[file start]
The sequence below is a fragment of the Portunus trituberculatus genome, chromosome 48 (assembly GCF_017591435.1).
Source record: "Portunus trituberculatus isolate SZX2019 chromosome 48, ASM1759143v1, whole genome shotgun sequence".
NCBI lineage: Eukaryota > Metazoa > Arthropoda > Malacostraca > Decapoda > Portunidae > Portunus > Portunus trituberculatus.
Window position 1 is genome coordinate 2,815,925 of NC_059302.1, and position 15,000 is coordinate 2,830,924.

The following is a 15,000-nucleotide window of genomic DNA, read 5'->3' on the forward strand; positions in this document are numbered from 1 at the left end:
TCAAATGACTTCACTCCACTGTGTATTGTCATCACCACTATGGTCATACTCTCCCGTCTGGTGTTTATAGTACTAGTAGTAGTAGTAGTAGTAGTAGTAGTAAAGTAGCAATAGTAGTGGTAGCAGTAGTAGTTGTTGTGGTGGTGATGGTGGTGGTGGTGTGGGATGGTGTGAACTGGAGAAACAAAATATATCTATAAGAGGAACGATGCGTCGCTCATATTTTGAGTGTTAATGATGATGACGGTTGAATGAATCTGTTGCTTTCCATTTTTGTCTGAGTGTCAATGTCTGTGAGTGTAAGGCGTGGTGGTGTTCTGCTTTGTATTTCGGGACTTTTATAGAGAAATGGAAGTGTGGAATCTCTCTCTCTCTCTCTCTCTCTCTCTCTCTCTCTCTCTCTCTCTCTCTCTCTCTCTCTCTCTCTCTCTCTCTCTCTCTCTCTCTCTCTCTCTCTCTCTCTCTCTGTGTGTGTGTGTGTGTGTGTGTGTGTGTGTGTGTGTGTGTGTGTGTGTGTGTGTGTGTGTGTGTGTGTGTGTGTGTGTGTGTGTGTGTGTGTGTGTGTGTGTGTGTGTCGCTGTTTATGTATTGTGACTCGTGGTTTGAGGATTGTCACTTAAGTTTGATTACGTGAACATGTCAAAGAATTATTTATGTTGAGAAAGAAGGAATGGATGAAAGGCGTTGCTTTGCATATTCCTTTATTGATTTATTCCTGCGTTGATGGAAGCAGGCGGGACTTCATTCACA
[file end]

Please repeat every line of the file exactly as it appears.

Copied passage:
The sequence below is a fragment of the Portunus trituberculatus genome, chromosome 48 (assembly GCF_017591435.1).
Source record: "Portunus trituberculatus isolate SZX2019 chromosome 48, ASM1759143v1, whole genome shotgun sequence".
NCBI lineage: Eukaryota > Metazoa > Arthropoda > Malacostraca > Decapoda > Portunidae > Portunus > Portunus trituberculatus.
Window position 1 is genome coordinate 2,815,925 of NC_059302.1, and position 15,000 is coordinate 2,830,924.

The following is a 15,000-nucleotide window of genomic DNA, read 5'->3' on the forward strand; positions in this document are numbered from 1 at the left end:
TCAAATGACTTCACTCCACTGTGTATTGTCATCACCACTATGGTCATACTCTCCCGTCTGGTGTTTATAGTACTAGTAGTAGTAGTAGTAGTAGTAGTAGTAAAGTAGCAATAGTAGTGGTAGCAGTAGTAGTTGTTGTGGTGGTGATGGTGGTGGTGGTGTGGGATGGTGTGAACTGGAGAAACAAAATATATCTATAAGAGGAACGATGCGTCGCTCATATTTTGAGTGTTAATGATGATGACGGTTGAATGAATCTGTTGCTTTCCATTTTTGTCTGAGTGTCAATGTCTGTGAGTGTAAGGCGTGGTGGTGTTCTGCTTTGTATTTCGGGACTTTTATAGAGAAATGGAAGTGTGGAATCTCTCTCTCTCTCTCTCTCTCTCTCTCTCTCTCTCTCTCTCTCTCTCTCTCTCTCTCTCTCTCTCTCTCTCTCTCTCTCTCTCTCTCTCTCTCTCTCTCTCTCTGTGTGTGTGTGTGTGTGTGTGTGTGTGTGTGTGTGTGTGTGTGTGTGTGTGTGTGTGTGTGTGTGTGTGTGTGTGTGTGTGTGTGTGTGTGTGTGTGTGTGTGTGTGTCGCTGTTTATGTATTGTGACTCGTGGTTTGAGGATTGTCACTTAAGTTTGATTACGTGAACATGTCAAAGAATTATTTATGTTGAGAAAGAAGGAATGGATGAAAGGCGTTGCTTTGCATATTCCTTTATTGATTTATTCCTGCGTTGATGGAAGCAGGCGGGACTTCATTCACA